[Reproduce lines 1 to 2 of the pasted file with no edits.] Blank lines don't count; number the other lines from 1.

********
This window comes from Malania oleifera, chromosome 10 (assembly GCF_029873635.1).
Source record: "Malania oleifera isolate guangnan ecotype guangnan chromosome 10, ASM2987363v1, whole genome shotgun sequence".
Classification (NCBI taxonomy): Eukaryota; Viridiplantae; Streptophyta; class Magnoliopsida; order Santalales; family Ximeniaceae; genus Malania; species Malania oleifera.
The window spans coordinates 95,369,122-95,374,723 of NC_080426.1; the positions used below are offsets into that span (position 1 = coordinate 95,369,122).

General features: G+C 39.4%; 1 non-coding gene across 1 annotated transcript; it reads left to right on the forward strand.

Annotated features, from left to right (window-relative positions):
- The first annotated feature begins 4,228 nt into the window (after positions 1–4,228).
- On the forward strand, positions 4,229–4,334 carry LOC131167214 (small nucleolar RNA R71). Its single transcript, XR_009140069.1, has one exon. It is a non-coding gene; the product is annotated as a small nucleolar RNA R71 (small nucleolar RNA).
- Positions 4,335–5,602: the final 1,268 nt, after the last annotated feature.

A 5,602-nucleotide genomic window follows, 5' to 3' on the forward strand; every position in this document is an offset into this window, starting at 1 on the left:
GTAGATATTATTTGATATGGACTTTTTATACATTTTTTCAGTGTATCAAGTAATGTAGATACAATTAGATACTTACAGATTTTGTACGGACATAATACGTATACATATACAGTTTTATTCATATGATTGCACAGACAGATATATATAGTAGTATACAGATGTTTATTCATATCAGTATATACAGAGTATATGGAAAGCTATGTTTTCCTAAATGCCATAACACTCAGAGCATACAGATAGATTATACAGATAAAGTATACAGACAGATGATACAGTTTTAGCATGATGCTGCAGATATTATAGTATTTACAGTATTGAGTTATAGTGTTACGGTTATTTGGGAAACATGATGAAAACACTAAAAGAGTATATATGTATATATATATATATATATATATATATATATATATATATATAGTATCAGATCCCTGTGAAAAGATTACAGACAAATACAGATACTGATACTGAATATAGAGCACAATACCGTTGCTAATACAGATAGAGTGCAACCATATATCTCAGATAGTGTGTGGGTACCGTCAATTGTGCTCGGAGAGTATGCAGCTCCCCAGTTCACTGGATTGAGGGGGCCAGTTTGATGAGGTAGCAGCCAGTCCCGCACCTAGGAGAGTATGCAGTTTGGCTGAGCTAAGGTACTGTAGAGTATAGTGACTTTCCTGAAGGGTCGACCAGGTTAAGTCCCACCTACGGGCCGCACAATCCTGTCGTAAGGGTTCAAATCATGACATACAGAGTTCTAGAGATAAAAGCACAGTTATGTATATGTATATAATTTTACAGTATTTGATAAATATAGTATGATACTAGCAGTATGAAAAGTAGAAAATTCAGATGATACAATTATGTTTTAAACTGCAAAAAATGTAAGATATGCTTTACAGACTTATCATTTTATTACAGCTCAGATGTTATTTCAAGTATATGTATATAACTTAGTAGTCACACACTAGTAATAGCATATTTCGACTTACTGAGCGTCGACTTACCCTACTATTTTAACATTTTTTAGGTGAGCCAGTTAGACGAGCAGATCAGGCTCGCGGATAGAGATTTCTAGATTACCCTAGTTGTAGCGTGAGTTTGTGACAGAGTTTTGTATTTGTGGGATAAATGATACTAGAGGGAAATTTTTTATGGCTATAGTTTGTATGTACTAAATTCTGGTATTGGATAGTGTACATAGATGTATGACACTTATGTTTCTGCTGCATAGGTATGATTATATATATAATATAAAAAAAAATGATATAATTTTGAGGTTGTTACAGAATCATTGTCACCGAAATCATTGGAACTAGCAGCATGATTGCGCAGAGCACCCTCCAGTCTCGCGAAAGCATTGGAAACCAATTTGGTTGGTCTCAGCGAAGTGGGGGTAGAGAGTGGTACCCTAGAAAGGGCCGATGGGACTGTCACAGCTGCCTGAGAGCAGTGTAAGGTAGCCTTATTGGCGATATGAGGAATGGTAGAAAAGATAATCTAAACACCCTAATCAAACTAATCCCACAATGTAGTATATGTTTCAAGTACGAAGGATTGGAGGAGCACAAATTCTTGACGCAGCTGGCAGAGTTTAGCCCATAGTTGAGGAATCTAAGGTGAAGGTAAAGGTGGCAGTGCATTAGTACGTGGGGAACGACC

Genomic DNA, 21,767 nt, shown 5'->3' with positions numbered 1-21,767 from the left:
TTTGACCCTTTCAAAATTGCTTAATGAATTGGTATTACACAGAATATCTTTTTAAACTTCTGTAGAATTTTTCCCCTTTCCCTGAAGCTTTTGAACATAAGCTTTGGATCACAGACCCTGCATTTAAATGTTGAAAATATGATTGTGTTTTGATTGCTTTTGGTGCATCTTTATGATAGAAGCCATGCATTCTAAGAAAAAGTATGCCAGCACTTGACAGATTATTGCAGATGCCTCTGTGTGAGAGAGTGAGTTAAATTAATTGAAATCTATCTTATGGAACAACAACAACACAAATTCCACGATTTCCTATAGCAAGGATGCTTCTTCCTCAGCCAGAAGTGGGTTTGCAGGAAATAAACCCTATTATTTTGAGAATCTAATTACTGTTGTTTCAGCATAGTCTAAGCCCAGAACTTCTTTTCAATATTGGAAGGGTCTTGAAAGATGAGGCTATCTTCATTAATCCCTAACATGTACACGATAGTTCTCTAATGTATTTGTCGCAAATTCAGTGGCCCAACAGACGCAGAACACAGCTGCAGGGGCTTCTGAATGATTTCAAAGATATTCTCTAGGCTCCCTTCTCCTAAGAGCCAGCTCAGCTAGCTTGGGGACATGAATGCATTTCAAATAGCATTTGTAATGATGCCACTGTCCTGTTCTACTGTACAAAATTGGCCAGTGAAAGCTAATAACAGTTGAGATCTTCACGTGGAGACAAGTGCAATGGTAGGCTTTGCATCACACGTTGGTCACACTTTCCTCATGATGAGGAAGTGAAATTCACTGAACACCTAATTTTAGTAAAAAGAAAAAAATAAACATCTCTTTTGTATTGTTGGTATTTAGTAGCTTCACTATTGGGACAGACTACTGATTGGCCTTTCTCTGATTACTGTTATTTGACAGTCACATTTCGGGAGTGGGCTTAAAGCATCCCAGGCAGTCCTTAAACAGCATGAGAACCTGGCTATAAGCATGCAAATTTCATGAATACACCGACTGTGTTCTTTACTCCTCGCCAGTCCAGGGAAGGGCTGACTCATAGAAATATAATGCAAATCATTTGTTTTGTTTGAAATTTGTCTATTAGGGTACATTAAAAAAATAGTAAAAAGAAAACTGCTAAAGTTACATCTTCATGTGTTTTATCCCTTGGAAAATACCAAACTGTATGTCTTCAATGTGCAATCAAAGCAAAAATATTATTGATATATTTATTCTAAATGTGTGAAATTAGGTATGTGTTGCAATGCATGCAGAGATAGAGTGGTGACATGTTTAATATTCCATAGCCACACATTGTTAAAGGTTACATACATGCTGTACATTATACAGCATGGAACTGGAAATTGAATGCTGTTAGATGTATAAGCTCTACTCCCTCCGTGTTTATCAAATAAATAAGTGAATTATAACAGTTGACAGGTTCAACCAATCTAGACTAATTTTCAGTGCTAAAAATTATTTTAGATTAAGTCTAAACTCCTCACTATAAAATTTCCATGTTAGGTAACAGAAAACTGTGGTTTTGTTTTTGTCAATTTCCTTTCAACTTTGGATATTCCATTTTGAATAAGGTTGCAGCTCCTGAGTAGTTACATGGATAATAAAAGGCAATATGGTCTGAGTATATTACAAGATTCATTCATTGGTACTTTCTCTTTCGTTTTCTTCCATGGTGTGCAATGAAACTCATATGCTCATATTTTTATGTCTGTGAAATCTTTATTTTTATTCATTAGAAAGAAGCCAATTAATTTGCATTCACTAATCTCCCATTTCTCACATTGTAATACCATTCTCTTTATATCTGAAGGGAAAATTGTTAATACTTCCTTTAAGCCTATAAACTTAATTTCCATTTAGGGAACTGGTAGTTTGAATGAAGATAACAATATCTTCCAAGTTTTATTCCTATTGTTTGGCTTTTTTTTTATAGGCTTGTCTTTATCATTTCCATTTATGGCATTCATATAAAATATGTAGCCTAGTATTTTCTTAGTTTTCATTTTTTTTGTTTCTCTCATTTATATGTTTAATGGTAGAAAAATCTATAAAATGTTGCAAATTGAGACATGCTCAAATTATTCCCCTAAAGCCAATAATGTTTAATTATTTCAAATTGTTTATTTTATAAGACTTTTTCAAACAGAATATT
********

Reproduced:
This window comes from Malania oleifera, chromosome 10 (assembly GCF_029873635.1).
Source record: "Malania oleifera isolate guangnan ecotype guangnan chromosome 10, ASM2987363v1, whole genome shotgun sequence".